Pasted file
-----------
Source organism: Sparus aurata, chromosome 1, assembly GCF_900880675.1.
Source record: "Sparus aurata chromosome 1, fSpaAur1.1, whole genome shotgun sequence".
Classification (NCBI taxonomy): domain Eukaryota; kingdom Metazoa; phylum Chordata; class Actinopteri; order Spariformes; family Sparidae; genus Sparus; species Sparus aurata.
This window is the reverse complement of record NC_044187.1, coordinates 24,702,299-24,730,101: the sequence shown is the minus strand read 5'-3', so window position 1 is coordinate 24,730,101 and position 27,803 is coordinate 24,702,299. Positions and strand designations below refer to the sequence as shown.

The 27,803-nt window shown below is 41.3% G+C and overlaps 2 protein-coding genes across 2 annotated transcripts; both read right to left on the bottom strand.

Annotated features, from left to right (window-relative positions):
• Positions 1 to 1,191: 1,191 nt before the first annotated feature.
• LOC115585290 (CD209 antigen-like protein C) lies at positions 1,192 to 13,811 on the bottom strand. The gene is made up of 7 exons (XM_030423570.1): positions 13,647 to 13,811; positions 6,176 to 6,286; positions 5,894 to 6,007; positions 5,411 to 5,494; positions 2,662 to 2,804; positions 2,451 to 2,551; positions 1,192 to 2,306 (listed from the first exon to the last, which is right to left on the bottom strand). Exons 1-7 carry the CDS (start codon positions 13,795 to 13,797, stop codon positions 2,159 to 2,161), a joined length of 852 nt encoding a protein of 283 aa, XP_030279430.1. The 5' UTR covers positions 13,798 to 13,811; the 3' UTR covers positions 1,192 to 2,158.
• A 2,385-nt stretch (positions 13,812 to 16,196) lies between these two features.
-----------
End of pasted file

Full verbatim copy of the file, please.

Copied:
Source organism: Sparus aurata, chromosome 1, assembly GCF_900880675.1.
Source record: "Sparus aurata chromosome 1, fSpaAur1.1, whole genome shotgun sequence".
Classification (NCBI taxonomy): domain Eukaryota; kingdom Metazoa; phylum Chordata; class Actinopteri; order Spariformes; family Sparidae; genus Sparus; species Sparus aurata.
This window is the reverse complement of record NC_044187.1, coordinates 24,702,299-24,730,101: the sequence shown is the minus strand read 5'-3', so window position 1 is coordinate 24,730,101 and position 27,803 is coordinate 24,702,299. Positions and strand designations below refer to the sequence as shown.

The 27,803-nt window shown below is 41.3% G+C and overlaps 2 protein-coding genes across 2 annotated transcripts; both read right to left on the bottom strand.

Annotated features, from left to right (window-relative positions):
• Positions 1 to 1,191: 1,191 nt before the first annotated feature.
• LOC115585290 (CD209 antigen-like protein C) lies at positions 1,192 to 13,811 on the bottom strand. The gene is made up of 7 exons (XM_030423570.1): positions 13,647 to 13,811; positions 6,176 to 6,286; positions 5,894 to 6,007; positions 5,411 to 5,494; positions 2,662 to 2,804; positions 2,451 to 2,551; positions 1,192 to 2,306 (listed from the first exon to the last, which is right to left on the bottom strand). Exons 1-7 carry the CDS (start codon positions 13,795 to 13,797, stop codon positions 2,159 to 2,161), a joined length of 852 nt encoding a protein of 283 aa, XP_030279430.1. The 5' UTR covers positions 13,798 to 13,811; the 3' UTR covers positions 1,192 to 2,158.
• A 2,385-nt stretch (positions 13,812 to 16,196) lies between these two features.